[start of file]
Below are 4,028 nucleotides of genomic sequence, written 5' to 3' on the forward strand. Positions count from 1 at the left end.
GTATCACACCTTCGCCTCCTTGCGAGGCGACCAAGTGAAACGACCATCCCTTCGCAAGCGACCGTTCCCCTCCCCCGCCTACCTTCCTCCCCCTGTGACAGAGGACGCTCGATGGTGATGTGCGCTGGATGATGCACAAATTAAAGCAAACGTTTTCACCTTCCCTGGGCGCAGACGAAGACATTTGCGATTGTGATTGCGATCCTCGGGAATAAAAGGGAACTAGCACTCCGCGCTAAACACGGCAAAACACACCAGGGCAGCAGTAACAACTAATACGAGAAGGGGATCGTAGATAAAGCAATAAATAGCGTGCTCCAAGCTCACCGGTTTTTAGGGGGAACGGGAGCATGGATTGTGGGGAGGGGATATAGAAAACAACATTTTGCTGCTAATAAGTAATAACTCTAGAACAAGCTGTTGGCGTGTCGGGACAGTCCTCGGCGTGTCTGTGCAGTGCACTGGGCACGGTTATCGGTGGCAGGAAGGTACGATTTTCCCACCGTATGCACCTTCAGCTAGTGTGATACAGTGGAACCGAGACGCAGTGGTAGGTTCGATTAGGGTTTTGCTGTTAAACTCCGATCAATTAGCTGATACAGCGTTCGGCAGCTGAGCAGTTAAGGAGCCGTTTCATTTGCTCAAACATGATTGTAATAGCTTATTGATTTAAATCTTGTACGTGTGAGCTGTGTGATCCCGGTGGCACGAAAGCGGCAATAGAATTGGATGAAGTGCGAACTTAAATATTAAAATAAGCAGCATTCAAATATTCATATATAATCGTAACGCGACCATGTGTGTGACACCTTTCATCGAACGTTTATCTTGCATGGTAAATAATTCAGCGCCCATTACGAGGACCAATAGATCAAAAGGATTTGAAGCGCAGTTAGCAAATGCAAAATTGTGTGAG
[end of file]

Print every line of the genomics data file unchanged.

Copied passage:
Below are 4,028 nucleotides of genomic sequence, written 5' to 3' on the forward strand. Positions count from 1 at the left end.
GTATCACACCTTCGCCTCCTTGCGAGGCGACCAAGTGAAACGACCATCCCTTCGCAAGCGACCGTTCCCCTCCCCCGCCTACCTTCCTCCCCCTGTGACAGAGGACGCTCGATGGTGATGTGCGCTGGATGATGCACAAATTAAAGCAAACGTTTTCACCTTCCCTGGGCGCAGACGAAGACATTTGCGATTGTGATTGCGATCCTCGGGAATAAAAGGGAACTAGCACTCCGCGCTAAACACGGCAAAACACACCAGGGCAGCAGTAACAACTAATACGAGAAGGGGATCGTAGATAAAGCAATAAATAGCGTGCTCCAAGCTCACCGGTTTTTAGGGGGAACGGGAGCATGGATTGTGGGGAGGGGATATAGAAAACAACATTTTGCTGCTAATAAGTAATAACTCTAGAACAAGCTGTTGGCGTGTCGGGACAGTCCTCGGCGTGTCTGTGCAGTGCACTGGGCACGGTTATCGGTGGCAGGAAGGTACGATTTTCCCACCGTATGCACCTTCAGCTAGTGTGATACAGTGGAACCGAGACGCAGTGGTAGGTTCGATTAGGGTTTTGCTGTTAAACTCCGATCAATTAGCTGATACAGCGTTCGGCAGCTGAGCAGTTAAGGAGCCGTTTCATTTGCTCAAACATGATTGTAATAGCTTATTGATTTAAATCTTGTACGTGTGAGCTGTGTGATCCCGGTGGCACGAAAGCGGCAATAGAATTGGATGAAGTGCGAACTTAAATATTAAAATAAGCAGCATTCAAATATTCATATATAATCGTAACGCGACCATGTGTGTGACACCTTTCATCGAACGTTTATCTTGCATGGTAAATAATTCAGCGCCCATTACGAGGACCAATAGATCAAAAGGATTTGAAGCGCAGTTAGCAAATGCAAAATTGTGTGAG